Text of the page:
In April 2015, when Ben was 7 years old, his parents, Meg and Leslie, noticed his balance was off. At first, they were concerned about concussion, since he had hit his head more than once after falling and had complained of headaches. But when his symptoms worsened and he began vomiting, Meg and Leslie feared something just wasn’t right.
They took him to get an MRI, and that’s when they discovered Ben had a brain tumor. Ben immediately underwent surgery to remove the tumor, which was located on his cerebellum. Although the surgery was a success, Ben experienced motor and visual impairments, including double vision.
When the neurosurgeon recommended Kennedy Krieger’s inpatient rehabilitation program, Meg and Leslie agreed without hesitation, having already heard of Kennedy Krieger’s reputation as the best place for brain injury rehabilitation.
Like all patients in the inpatient rehabilitation program, Ben received therapy from many different disciplines—occupational, physical, speech, recreation, and psychology. This team approach ensures that all of a child’s needs are met, including emotional needs, a critical aspect of care especially after cancer diagnosis and treatment.
“Telling Ben he had cancer was the hardest day of our lives,” recalls Leslie. “The look on his face…I’ll never forget it…He was very, very scared.” The team at Kennedy Krieger helped the family get through this emotional time. His child life therapist knew how much Ben loved Harry Potter, so she created a Harry Potter-themed book to help him understand the situation. “I will never forget that moment and how she knew just what to do,” says Leslie.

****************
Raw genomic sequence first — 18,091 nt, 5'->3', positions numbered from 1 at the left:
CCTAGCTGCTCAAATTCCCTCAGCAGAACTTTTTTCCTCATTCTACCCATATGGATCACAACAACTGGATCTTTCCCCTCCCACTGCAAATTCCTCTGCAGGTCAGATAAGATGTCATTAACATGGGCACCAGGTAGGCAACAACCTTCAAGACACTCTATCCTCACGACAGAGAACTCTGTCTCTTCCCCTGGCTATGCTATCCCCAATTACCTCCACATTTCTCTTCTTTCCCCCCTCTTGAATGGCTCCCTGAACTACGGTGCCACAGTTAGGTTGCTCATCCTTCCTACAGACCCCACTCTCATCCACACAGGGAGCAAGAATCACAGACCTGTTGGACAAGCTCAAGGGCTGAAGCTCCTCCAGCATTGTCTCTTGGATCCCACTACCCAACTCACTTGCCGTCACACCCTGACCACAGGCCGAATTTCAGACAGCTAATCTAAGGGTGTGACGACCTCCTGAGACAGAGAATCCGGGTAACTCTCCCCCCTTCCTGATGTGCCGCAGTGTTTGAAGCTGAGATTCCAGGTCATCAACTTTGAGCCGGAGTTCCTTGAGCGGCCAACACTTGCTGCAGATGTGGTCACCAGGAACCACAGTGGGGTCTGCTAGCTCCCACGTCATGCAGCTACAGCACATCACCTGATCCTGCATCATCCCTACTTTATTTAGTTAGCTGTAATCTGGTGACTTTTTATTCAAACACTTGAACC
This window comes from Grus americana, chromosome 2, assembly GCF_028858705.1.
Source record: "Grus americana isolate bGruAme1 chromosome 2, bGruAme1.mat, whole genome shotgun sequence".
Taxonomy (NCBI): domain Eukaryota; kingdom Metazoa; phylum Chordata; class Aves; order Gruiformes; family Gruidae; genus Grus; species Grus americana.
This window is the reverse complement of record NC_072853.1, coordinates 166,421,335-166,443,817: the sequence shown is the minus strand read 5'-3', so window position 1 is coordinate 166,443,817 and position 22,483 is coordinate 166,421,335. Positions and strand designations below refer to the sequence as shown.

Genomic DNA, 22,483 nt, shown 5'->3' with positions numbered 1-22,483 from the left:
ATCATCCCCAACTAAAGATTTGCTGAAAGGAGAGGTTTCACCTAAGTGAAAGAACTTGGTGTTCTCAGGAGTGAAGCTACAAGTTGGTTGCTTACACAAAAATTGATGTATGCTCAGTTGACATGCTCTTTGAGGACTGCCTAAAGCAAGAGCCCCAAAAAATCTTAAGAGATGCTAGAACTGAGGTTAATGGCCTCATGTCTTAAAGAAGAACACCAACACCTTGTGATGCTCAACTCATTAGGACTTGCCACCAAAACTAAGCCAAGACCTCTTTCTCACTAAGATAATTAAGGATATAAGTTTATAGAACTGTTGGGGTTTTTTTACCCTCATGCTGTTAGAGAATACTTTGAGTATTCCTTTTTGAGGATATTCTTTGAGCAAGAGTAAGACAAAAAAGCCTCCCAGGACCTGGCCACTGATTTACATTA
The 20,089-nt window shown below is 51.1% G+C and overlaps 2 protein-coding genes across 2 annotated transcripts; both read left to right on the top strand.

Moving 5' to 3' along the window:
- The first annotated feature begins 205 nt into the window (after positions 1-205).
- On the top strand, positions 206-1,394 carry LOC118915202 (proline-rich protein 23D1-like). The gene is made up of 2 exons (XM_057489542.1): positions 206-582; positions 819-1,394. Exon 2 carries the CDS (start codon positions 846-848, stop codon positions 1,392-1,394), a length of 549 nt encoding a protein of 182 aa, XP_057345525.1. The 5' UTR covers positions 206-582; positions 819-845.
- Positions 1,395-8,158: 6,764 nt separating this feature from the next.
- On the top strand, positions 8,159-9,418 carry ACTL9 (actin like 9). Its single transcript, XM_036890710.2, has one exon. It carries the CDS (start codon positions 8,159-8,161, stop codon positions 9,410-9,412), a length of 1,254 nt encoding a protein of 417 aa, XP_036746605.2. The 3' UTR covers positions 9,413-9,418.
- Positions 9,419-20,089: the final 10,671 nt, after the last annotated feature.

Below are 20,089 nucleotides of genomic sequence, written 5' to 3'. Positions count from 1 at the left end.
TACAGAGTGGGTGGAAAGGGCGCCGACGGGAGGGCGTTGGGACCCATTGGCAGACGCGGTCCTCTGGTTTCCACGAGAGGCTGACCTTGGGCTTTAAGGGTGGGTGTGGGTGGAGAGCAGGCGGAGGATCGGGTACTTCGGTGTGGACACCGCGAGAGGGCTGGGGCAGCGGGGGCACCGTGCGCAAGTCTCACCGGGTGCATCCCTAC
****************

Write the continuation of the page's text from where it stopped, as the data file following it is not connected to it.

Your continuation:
Ben received a comprehensive neuropsychological assessment at Kennedy Krieger. Neuropsychologist Cynthia Salorio, PhD, determined that although Ben’s fine motor skills and vision were impaired, “from a cognitive standpoint he looked amazingly good.” In fact, his IQ was one of the highest she’d ever seen after a brain surgery.
Still, he was weak and needed to build strength and endurance. He underwent several hours of therapy each day. Despite the hard work, it was fun because the therapists knew how to tailor therapy to Ben’s interests.
After a second surgery, Ben transitioned to the Institute’s Specialized Transition Program, where he continued his intensive therapy along with classroom instruction so he wouldn’t fall behind in school.
Today, Ben is finishing up second grade and, although he is still recovering, appears unfazed by everything he has been through. “I just like being at Kennedy Krieger—it’s a pretty fun alternative to school,” says Ben, without a hint of irony.
It’s been a long and difficult journey, but Leslie and Meg feel reassured knowing that Kennedy Krieger will continue to monitor Ben for any concerns as he grows. They know their son is in the best of hands.
“The team of doctors and therapists [at Kennedy Krieger] are unlike anything I’ve ever seen anywhere,” says Meg. “They’re just so caring and they created such a safe and wonderful and supportive environment for Ben. It’s just an amazing place.”